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I'm not sure if this is the right place to be asking this question, so close it if it's not, but I need help on a physics project. My current project is a ring launcher (Elihu Thomson Apparatus). I spent the last week winding 4,893 coils of 30 AWG magnet wire around a steel pipe which I filled with some small diameter metal rods (I'm not sure of the material, but it seems to be fairly ferromagnetic). On the steel pipe right next to the coil is a 1 inch copper pipe (the two are insulated from each other) free to move. When I hook the coil up to the wall, I get a nice changing magnetic field (according to the Hal probes in my phone) but nothing else. I'm not following any particular tutorial, but I've seen similar setups around the web that work and launch the ring. Any ideas on where to go? I can take pictures if those would be helpful. Just tell me what you would like to see.

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    \$\begingroup\$ How about a link to what you are trying to do? A ring launcher sounds like something potentially painful attached to a chair waiting for the unsuspecting to sit down; rather like a whoopee cushion but with far more attitude. \$\endgroup\$
    – Andy aka
    Commented Jul 26, 2014 at 17:27

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A ferromagnetic ring will sit and vibrate at the AC cycle rate. Pulsed DC is likely what you need. Typically "washer launchers" are a big bank of capacitors with voltages in the kilo (kill-you) range that are triggered to dump and "fling the ring". If you do not have the equipment to handle these measurement tasks, that is where you need to start. Get the test equipment.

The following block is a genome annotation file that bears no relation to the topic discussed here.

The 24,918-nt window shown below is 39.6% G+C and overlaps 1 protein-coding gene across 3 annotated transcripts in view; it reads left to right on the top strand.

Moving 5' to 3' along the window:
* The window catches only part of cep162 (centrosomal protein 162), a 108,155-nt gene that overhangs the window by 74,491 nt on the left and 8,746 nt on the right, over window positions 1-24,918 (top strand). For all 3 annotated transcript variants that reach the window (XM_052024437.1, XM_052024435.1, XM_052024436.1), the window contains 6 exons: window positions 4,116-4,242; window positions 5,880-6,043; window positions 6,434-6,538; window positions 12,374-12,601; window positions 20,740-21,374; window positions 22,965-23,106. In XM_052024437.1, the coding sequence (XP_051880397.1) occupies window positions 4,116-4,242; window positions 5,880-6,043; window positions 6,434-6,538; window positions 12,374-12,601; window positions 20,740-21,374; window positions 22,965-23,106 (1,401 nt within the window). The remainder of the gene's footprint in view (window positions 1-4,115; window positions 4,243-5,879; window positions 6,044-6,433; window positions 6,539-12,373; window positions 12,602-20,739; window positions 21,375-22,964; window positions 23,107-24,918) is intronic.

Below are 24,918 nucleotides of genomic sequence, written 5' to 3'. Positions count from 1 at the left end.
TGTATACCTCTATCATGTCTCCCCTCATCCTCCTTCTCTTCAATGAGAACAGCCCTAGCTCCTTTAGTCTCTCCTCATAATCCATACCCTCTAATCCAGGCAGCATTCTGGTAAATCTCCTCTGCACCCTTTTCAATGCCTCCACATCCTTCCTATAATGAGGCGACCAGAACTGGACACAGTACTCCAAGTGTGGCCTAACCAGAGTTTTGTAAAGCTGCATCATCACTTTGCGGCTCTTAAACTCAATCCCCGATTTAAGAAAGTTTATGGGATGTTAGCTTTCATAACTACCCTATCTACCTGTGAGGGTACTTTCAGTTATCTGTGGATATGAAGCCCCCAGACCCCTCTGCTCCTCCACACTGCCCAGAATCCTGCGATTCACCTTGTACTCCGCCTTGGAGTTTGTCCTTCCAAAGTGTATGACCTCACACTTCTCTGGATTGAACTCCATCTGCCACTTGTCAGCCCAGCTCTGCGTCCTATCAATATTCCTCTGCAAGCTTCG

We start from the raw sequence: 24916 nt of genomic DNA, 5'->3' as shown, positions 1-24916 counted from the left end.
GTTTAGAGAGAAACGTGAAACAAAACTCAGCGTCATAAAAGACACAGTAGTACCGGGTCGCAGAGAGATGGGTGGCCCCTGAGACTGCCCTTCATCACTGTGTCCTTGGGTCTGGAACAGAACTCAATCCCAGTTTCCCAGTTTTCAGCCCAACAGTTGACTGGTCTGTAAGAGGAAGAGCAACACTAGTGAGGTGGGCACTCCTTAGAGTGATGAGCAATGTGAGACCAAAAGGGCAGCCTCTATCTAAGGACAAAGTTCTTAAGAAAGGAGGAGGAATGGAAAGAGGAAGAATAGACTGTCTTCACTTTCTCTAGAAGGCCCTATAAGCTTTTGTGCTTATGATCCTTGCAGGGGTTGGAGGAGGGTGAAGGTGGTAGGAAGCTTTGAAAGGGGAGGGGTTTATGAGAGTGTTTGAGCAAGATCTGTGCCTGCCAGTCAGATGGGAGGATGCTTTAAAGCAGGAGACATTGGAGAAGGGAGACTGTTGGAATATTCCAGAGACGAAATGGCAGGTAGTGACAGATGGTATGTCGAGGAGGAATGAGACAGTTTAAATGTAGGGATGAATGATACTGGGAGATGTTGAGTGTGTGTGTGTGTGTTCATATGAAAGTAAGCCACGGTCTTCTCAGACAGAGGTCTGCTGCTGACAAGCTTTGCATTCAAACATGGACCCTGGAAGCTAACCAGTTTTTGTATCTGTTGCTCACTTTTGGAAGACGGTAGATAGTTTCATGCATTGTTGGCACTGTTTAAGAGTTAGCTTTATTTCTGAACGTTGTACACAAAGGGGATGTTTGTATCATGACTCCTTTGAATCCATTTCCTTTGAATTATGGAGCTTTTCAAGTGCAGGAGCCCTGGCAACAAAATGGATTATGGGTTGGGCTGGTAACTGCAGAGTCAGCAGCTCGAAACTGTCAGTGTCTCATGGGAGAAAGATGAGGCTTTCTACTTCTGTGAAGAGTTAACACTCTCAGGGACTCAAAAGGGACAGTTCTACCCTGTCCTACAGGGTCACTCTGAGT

For non-ferromagnetic, but conductive, rings, you sound like you're on the right track.

There is a physics youtube channel that has a "launcher" of the sorts that is sounds like you are talking about. They use room temperature [Al] and test, then the same ring Liquid[N] cooled.

Keep in mind the device in this video uses UK line voltage.

The Electric Cannon

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Oddly enough, I think you spent way too much time on your coil. I don't know the exact core material, but a rough calculation using a permeability of 50 suggests that your coil has an inductance of ~ 10 Henries, and you used about 2000 feet of wire, so your resistance is about 200 ohms. The problem is that this is very slow to respond to a change in voltage, and the average current in the coil is only going to be about 50 mA.

While it may be painful to contemplate, you might try making a coil out of 20 ga wire instead. the same size coil will have ~ 20 ohms resistance and .1 H inductance. At least, with only ~ 500 turns, it won't take as long to wind.

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